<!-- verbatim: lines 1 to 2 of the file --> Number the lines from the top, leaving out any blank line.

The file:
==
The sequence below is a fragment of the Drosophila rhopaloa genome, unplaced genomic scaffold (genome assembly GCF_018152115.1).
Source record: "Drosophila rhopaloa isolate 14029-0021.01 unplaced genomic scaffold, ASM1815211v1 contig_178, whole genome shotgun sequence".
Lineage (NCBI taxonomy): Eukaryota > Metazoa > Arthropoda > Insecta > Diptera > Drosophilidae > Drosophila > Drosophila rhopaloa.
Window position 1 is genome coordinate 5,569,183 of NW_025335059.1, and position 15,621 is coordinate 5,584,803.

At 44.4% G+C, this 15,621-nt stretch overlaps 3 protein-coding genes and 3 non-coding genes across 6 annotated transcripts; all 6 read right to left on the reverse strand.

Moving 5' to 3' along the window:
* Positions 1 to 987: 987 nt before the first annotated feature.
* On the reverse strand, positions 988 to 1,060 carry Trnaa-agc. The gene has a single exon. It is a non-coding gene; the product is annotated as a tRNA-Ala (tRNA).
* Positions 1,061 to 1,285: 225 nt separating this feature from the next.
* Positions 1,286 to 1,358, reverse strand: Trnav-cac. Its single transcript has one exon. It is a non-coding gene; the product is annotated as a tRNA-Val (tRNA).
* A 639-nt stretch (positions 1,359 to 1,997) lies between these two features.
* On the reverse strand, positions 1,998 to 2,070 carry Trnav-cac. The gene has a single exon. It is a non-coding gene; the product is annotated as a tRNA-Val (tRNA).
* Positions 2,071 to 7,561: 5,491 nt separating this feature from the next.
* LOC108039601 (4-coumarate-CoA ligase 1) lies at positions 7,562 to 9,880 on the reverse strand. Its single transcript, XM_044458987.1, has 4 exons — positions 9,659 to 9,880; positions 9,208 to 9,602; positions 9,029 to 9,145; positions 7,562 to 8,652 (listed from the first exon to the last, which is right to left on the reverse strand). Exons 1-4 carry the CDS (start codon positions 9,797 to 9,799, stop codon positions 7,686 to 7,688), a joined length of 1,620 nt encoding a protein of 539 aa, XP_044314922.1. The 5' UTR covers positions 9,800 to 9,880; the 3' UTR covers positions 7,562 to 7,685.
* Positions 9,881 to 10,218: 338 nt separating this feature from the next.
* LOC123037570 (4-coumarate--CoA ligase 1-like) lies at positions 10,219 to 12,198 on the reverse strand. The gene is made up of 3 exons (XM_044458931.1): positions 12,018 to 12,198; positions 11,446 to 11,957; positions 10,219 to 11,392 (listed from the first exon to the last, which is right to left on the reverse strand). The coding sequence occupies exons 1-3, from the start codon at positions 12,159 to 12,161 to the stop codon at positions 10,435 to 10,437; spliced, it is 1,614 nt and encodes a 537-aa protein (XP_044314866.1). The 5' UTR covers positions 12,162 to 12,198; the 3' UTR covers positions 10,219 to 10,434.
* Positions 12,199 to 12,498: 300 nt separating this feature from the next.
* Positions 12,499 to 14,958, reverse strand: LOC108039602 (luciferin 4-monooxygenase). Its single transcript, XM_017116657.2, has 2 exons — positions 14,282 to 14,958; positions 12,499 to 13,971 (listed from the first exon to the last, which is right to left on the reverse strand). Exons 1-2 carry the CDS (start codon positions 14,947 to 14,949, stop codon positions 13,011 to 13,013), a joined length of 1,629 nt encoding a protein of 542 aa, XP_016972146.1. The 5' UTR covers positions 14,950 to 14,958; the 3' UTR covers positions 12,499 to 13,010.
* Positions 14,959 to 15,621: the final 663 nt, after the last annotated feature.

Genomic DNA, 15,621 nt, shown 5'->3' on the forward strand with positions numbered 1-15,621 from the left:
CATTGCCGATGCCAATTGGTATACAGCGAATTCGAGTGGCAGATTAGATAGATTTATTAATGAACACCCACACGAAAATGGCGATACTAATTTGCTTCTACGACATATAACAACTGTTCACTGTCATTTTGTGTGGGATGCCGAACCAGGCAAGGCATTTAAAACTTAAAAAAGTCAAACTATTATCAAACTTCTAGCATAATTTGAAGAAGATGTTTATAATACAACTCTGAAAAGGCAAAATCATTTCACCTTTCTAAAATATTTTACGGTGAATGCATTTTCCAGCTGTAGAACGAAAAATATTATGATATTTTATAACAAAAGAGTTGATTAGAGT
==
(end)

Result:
The sequence below is a fragment of the Drosophila rhopaloa genome, unplaced genomic scaffold (genome assembly GCF_018152115.1).
Source record: "Drosophila rhopaloa isolate 14029-0021.01 unplaced genomic scaffold, ASM1815211v1 contig_178, whole genome shotgun sequence".